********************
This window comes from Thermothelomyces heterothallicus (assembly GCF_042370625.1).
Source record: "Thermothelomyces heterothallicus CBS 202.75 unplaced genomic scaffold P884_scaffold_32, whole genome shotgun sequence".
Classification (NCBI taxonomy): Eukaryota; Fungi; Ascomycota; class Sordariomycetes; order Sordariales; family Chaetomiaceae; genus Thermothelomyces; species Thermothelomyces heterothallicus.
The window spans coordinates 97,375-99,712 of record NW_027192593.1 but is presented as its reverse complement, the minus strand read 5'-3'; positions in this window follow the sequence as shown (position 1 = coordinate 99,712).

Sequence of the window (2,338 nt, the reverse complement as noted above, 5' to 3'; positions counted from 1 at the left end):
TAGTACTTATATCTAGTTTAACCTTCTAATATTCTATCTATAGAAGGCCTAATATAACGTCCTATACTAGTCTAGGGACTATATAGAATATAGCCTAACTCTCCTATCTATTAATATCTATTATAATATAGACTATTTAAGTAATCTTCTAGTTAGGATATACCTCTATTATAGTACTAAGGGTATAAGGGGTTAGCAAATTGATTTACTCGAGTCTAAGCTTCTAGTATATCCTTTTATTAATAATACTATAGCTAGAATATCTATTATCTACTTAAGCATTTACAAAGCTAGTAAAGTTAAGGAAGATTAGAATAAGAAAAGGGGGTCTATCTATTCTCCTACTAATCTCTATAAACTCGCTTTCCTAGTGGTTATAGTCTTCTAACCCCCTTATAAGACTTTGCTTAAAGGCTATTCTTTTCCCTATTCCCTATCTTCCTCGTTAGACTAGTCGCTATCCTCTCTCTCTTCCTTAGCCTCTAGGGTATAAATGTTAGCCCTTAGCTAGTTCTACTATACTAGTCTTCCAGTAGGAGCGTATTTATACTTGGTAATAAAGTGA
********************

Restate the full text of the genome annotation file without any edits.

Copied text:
This window comes from Thermothelomyces heterothallicus (assembly GCF_042370625.1).
Source record: "Thermothelomyces heterothallicus CBS 202.75 unplaced genomic scaffold P884_scaffold_32, whole genome shotgun sequence".
Classification (NCBI taxonomy): Eukaryota; Fungi; Ascomycota; class Sordariomycetes; order Sordariales; family Chaetomiaceae; genus Thermothelomyces; species Thermothelomyces heterothallicus.
The window spans coordinates 97,375-99,712 of record NW_027192593.1 but is presented as its reverse complement, the minus strand read 5'-3'; positions in this window follow the sequence as shown (position 1 = coordinate 99,712).

Sequence of the window (2,338 nt, the reverse complement as noted above, 5' to 3'; positions counted from 1 at the left end):
TAGTACTTATATCTAGTTTAACCTTCTAATATTCTATCTATAGAAGGCCTAATATAACGTCCTATACTAGTCTAGGGACTATATAGAATATAGCCTAACTCTCCTATCTATTAATATCTATTATAATATAGACTATTTAAGTAATCTTCTAGTTAGGATATACCTCTATTATAGTACTAAGGGTATAAGGGGTTAGCAAATTGATTTACTCGAGTCTAAGCTTCTAGTATATCCTTTTATTAATAATACTATAGCTAGAATATCTATTATCTACTTAAGCATTTACAAAGCTAGTAAAGTTAAGGAAGATTAGAATAAGAAAAGGGGGTCTATCTATTCTCCTACTAATCTCTATAAACTCGCTTTCCTAGTGGTTATAGTCTTCTAACCCCCTTATAAGACTTTGCTTAAAGGCTATTCTTTTCCCTATTCCCTATCTTCCTCGTTAGACTAGTCGCTATCCTCTCTCTCTTCCTTAGCCTCTAGGGTATAAATGTTAGCCCTTAGCTAGTTCTACTATACTAGTCTTCCAGTAGGAGCGTATTTATACTTGGTAATAAAGTGA